Matt’s Story: Head Injury

A poor decision nearly cost Matt his life. But state-of-the-art neurosurgical and neurocritical care, dedicated therapists, and family support gave him a chance to start over again. Today, in what is proving to his best decision ever, Matt is studying to become a certified occupational therapy assistant, striving to join the ranks of those who helped him come back from a traumatic brain injury suffered in a 30-foot fall.

Matt was 22 years old and drifting, earning just enough as a waiter to pay his bills, when the accident occurred. The last thing he remembers from that day is stopping to get beer on the way to a canoe rental on the rural outskirts of Cincinnati.

“We were canoeing on the Little Miami River and drinking,” Matt says. “The last time we had gone canoeing, we jumped off a bridge into the river for a little thrill. I decided to do it again. But I was drunk. My feet were wet, and as I climbed up toward the bridge I slipped over a rock and fell onto some rocks on the river bed.

“I was lucky and had good friends who were there. One of the girls who was there was in nursing school, so she stayed with me while another friend ran out to the road and called an ambulance.”

Matt was airlifted to Cincinnati’s University Hospital, which has the region’s only Level 1 trauma center. Ronald Warnick, M.D., Chairman of the Mayfield Clinic and Director of the Brain Tumor Center at the University of Cincinnati Neuroscience Institute, performed an emergency decompressive hemicraniectomy, removing a large portion of Matt’s skull on his right side, near his right temple, to make room for the swelling brain.

Matt remained in a coma for two and a half weeks. He spent 16 days in University Hospital’s neuroscience intensive care unit (NSICU), where his condition was overseen by Lori Shutter, M.D., a neurointensivist and Director of Neurocritical Care, and monitored 24 hours a day by nursing specialists. He was then moved to Drake Center, Cincinnati’s long-term rehabilitation facility.

“I really started to remember things when I was moved to Drake,” Matt says.

During his three months at Drake, Matt learned how to brush his teeth again, how to hold a fork, how to put on his socks. In so doing he experienced first-hand the enormous contributions made every day by his rehabilitation teachers: Drake’s physical therapists and occupational therapists.

“They had a board in the head-injury unit that outlined your schedule for the day,” Matt says. “I looked forward to going to PT and OT.”

During that process Matt decided that he wanted to work in occupational therapy himself. His younger sister, Kaitlin, arrived at the same decision. Four years later, in the spring of 2009, she received her master’s degree in occupational therapy from Ohio State University. As a future occupational therapy assistant, Matt observes with a smile, he could end up working for his sister.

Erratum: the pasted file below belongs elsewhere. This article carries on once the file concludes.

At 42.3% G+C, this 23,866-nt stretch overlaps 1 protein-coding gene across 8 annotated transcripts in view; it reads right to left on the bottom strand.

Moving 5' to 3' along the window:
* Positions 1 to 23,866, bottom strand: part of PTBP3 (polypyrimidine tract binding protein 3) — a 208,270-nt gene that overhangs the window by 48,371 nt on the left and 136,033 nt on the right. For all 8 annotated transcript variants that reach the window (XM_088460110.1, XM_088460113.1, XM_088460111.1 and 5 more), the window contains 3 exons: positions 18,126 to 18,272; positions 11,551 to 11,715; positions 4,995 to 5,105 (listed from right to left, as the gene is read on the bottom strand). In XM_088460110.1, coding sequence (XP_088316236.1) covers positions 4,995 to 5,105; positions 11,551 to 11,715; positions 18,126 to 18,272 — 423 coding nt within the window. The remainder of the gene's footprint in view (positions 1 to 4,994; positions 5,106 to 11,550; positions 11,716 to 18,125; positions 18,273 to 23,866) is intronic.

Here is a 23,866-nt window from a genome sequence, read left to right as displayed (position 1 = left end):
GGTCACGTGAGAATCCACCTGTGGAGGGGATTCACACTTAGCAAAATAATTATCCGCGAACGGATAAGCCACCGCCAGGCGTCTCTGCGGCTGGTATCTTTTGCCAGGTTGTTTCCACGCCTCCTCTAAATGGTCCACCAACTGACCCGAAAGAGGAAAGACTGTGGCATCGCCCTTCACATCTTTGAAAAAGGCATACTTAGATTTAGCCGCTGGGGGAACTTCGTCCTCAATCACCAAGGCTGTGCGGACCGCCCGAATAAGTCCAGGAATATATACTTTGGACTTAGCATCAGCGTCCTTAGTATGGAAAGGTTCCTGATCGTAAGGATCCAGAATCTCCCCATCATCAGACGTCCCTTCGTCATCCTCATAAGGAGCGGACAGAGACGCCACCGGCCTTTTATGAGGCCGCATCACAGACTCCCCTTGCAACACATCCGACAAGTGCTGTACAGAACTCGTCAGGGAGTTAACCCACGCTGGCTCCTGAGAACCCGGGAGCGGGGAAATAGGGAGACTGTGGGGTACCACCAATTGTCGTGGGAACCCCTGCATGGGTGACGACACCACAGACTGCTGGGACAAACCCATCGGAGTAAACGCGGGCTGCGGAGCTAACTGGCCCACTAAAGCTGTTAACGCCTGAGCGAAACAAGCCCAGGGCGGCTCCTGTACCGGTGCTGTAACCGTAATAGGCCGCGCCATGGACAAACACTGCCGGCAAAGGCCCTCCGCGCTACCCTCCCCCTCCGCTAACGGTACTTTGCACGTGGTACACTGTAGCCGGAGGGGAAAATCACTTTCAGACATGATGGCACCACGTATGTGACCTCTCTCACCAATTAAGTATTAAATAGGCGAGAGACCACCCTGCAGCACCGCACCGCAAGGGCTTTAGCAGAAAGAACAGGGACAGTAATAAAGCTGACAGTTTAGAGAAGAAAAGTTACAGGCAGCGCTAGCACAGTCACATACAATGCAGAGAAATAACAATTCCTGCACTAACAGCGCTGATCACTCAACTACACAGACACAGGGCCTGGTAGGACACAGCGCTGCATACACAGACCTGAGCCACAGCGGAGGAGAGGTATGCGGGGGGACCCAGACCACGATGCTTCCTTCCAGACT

“Before my accident, neither of us had any healthcare ambitions,” Matt says. “Kaitlin was an education major, and I was not even in school.”

At Right: Matt, his sister Kait, and his daughter Ariana

After his discharge from Drake, Matt lived at home while continuing his recovery. “My parents have been very supportive,” he says. “I couldn’t have done it without them. They let me move back in, and they paid my bills for a long time. I didn’t have insurance when the accident happened, and they went through the process of getting me enrolled in Medicaid. I’m very close to them.”

Matt eventually secured a job as a nurse’s aid and enrolled in the occupational therapy program at Cincinnati State University. He expects to earn his certification as an occupational therapy assistant in 2010. Matt also stepped up in his role as father to his young daughter, who was born when he was just 19. “She helped pull me through this,” Matt says. “I had to keep working for her, to be able to provide for her some day.”

Some of Matt’s scars remain. When he looks in the mirror, the first thing he sees is the indentation in his right temple, a permanent reminder of his unfocused past and crushing fall. He also adds that his memory is not as good as it was before.

Yet Matt has never seen the world more clearly.

“I’ve changed a lot,” he says. “Before this happened I was waiting tables, just kind of scraping by. I never thought things through before. I just paid bills and used whatever money I had left. I never saved anything.

“And now, after this, I have new ambitions. I went back to school and into healthcare. I’m a different person. All it took was falling off a bridge.”

* * *

Hope Story Disclaimer – This story describes an individual patient’s experience. Because every person is unique, individual patients may respond to treatment in different ways. Outcomes are influenced by many factors and may vary from patient to patient.

 

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